We conclude the random periodicity of the spatio-temporal discrete scheme (14) in Theorem 4.1 and determine a uniform and strong order to approximate $$X^{-k\tau }_{\cdot }(\xi )$$ from (14) in Theorem 4.2. Compared to the convergence in SDE cases in [5, 20], for the SEE case it is required that the approximation trajectory starting from $$L^{2}(\Omega ; {\dot{H}}^r)$$ with $$r\in (0,1)$$ rather than an arbitrary starting point in $$L^{2}(\Omega ; H)$$, which guarantees the continuity of the path $$X^{-k\tau }_{\cdot }(\xi )$$. An interesting observation from it is, the order of convergence directly depends on the space where the initial point lives on, ie, $$L^{2}(\Omega ;{\dot{H}}^r)$$. As the rate of the convergence from $$X^{-k\tau }_{\cdot }(\xi )$$ to the random periodic path $$X^{*}_{\cdot }$$ is dependent of the initial condition, we end up this paper with Corollary 4.1 which determines a strong but not optimal order for approximating $$X^{*}_{\cdot }$$. Corollary 4.1 also implies the best order of convergence can be ever achieved is $$1/2-\epsilon$$ with arbitrarily small $$\epsilon$$.

## 2 Preliminaries

In this section, we present a few useful mathematical tools for later use.

### Proposition 2.1

Under the condition of the infinitesimal generator $$-A$$ in Assumption 1.1 for the semigroup $$(S(t))_{t \in [0,\infty )}$$, the following properties hold:

1. 1.

For any $$\nu \in [0,1]$$, there exists a positive constant $$C_1(\nu )$$ such that

\begin{aligned} \Vert A^{-\nu }(S(t)-\text {Id})\Vert _{\mathcal {L}(H)}\le C_1(\nu ) t^\nu \quad \text {for }t\ge 0, \end{aligned}
(16)

where $$\text {Id}$$ is the identity map from H to H. In addition,

\begin{aligned} \Vert A^{-\nu }\Vert _{\mathcal {L}(H)}\le \lambda _{1}^{-\nu }. \end{aligned}
(17)
2. 2.

For any $$\mu \ge 0$$, there exists a positive constant $$C_2(\mu )$$ such that

\begin{aligned} \Vert A^{\mu }S(t)\Vert _{\mathcal {L}(H)}\le C_2(\mu ) t^{-\mu } \quad \text {for }t> 0. \end{aligned}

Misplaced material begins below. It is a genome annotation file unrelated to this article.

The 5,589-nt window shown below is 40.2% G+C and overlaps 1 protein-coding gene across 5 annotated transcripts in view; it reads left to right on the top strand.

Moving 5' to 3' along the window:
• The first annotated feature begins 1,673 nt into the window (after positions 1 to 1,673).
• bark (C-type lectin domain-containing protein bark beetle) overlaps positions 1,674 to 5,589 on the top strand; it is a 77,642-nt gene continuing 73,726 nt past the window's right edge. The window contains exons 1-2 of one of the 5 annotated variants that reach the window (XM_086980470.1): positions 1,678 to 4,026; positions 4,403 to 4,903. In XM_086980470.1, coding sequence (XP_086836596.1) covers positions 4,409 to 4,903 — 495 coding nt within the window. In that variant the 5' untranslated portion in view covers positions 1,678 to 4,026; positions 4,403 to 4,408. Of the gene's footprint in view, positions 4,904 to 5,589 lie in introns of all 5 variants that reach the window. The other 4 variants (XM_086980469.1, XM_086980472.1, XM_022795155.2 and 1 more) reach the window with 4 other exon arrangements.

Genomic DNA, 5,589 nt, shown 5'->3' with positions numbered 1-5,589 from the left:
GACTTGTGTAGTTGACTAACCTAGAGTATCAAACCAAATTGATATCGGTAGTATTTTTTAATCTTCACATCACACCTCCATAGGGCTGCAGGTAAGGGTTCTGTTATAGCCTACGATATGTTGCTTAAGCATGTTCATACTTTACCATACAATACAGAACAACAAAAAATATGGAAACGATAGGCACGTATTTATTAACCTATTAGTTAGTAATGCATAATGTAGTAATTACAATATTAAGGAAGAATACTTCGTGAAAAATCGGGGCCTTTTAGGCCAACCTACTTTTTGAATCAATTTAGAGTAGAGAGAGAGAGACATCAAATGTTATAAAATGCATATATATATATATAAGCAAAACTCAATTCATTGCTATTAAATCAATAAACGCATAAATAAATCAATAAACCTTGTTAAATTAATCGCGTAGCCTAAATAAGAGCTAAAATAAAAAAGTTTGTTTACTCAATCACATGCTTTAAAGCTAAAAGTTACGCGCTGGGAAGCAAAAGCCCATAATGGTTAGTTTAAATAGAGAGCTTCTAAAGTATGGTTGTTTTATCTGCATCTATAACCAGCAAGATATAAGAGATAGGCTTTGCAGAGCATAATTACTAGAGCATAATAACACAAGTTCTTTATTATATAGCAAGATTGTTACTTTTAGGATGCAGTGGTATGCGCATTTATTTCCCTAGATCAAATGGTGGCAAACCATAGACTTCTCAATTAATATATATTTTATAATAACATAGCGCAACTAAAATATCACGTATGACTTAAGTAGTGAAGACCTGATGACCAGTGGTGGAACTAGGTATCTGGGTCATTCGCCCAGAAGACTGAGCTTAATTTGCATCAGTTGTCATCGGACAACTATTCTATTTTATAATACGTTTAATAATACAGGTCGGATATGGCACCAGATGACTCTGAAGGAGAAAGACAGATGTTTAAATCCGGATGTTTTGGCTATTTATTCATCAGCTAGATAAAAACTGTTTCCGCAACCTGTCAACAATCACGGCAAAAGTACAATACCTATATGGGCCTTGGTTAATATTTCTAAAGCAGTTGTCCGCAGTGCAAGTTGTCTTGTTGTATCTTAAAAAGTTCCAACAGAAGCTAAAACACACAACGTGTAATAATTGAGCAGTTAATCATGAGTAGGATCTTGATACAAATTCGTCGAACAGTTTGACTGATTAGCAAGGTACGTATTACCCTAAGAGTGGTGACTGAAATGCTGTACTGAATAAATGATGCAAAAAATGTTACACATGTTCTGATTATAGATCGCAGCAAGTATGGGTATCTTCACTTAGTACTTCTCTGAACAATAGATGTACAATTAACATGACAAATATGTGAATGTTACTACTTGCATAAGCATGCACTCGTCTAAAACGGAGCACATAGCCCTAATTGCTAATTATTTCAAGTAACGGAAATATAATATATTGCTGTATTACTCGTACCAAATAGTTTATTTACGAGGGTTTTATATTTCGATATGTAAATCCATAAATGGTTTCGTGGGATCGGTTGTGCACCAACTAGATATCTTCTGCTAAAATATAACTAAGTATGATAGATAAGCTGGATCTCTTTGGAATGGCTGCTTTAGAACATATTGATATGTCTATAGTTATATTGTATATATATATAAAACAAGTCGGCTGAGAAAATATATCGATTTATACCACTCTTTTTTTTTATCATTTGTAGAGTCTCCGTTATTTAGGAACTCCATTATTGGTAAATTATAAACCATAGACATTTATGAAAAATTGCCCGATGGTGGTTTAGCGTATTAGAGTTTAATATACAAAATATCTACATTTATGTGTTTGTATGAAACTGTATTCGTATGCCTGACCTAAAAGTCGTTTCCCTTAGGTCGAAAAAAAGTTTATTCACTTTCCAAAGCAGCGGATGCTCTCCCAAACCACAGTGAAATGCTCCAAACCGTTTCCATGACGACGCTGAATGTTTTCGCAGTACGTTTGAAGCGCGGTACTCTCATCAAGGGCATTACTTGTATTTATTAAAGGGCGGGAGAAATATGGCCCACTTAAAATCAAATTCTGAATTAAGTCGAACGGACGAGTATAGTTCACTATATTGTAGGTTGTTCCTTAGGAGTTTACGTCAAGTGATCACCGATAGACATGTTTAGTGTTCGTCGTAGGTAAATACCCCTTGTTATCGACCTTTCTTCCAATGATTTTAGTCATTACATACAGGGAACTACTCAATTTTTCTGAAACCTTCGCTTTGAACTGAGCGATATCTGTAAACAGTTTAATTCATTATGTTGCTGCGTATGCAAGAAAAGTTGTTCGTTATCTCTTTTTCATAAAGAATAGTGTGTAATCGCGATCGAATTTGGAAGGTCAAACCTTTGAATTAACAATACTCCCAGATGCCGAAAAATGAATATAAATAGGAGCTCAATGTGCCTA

(18)
3. 3.

For any $$t\ge 0$$, $$\Vert S(t)\Vert _{\mathcal {L}(H)}\le e^{-\lambda _{1} t}$$. For the orthogonal projection $$P_n$$, it holds that

\begin{aligned} \Vert S(t)(\text {Id}-P_n)\Vert _{\mathcal {L}(H)}\le e^{-\lambda _{n+1} t}, \quad \text {for }t\ge 0. \end{aligned}
(19)

### Proof

The proof for the first two inequalities can be found in [19]. For the last one, note for any $$x\in H$$, we have the decomposition $$x=\sum _{i=1}^\infty (x,e_i)e_i$$. Clearly, $$S(t)(\text {Id}-P_n)$$ is a linear operator from H to H. Then, the induced norm (indeed we consider its square for convenience) for it is therefore

\begin{aligned} \Vert S(t)(\text {Id}-P_n)\Vert ^2_{\mathcal {L}(H)}&=\sup _{x\in H, \Vert x\Vert =1} \Vert S(t)(\text {Id}-P_n)x\Vert ^2=\sup _{x\in H, \Vert x\Vert =1} \sum _{i=n+1}^\infty e^{-2\lambda _i t}(x,e_i)^2 \\&\le e^{-2\lambda _{n+1} t}\sup _{x\in H, \Vert x\Vert =1} \sum _{i=1}^\infty (x,e_i)^2 \le e^{-2\lambda _{n+1} t} . \end{aligned}

$$\square$$

As one of the main tools, Gamma function is presented:

\begin{aligned} \Gamma (\gamma ):=\int _0^\infty x^{\gamma -1}e^{-x} \textrm{d}x<\infty \ \ \text {for\ } \gamma >0. \end{aligned}
(20)

## 3 Existence and uniqueness of random periodic solution

In the following, we will show the boundedness of the solution to SEE (5) and characterize its dependence on the initial condition, both of which are crucial ingredients for the existence of random periodic solutions. The proof simply follows Lemma 3.1 and Lemma 3.2 in [20].

### Lemma 3.1

For SEE (5) with the given initial condition $$\xi$$ and satisfying Assumption 1.1 to Assumption 1.4, we have

\begin{aligned} \sup _{k\in {\mathbb {N}}}\sup _{t>-k\tau }{\mathbb {E}}[\Vert X_{t}^{-k\tau }(\xi )\Vert ^2]<\infty . \end{aligned}
(21)

If, in addition, $$\xi \in L^{2}(\Omega , \mathcal {F}_{-k\tau }, {\mathbb {P}}; {\dot{H}}^r)$$ for some $$r\in (0,1)$$, then the mild solution $$X_{t}^{-k\tau }(\xi )$$ introduced in (10) is well defined in $$L^{2}(\Omega , {\mathcal {F}_{t}},{\mathbb {P}}; {\dot{H}}^r)$$ for any $$k\in {\mathbb {N}}$$, and $$t>-k\tau$$.

### Proof

The fist assertion follows Lemma 11 in [20]. Applying Itô formula to $$e^{2\lambda _1 t}{\mathbb {E}}[\Vert X_{t}^{-k\tau }(\xi )\Vert ^2]$$ and taking the expectation yields

\begin{aligned} \begin{aligned} e^{2\lambda _1 t}{\mathbb {E}}[\Vert X_{t}^{-k\tau }(\xi )\Vert ^2]=&e^{-2\lambda _1 k\tau }{\mathbb {E}}[\Vert \xi \Vert ^2]+2\lambda _1 \int _{-k\tau }^t e^{2\lambda _1 s}{\mathbb {E}}[\Vert X_{s}^{-k\tau }\Vert ^2]\textrm{d}s\\&-2\int _{-k\tau }^te^{2\lambda _1 s}{\mathbb {E}}\big ( X_{s}^{-k\tau }, AX_{s}^{-k\tau }\big )\textrm{d}s\\&+2\int _{-k\tau }^te^{2\lambda _1 s}{\mathbb {E}}\big ( X_{s}^{-k\tau }, f(s,X_{s}^{-k\tau })\big ) \textrm{d}s\\&+\int _{-k\tau }^t e^{2\lambda _1 s}{\mathbb {E}}[\Vert g(s,X_s^{-k\tau })\Vert ^2_{\mathcal {L}_0^2}]\textrm{d}s. \end{aligned} \end{aligned}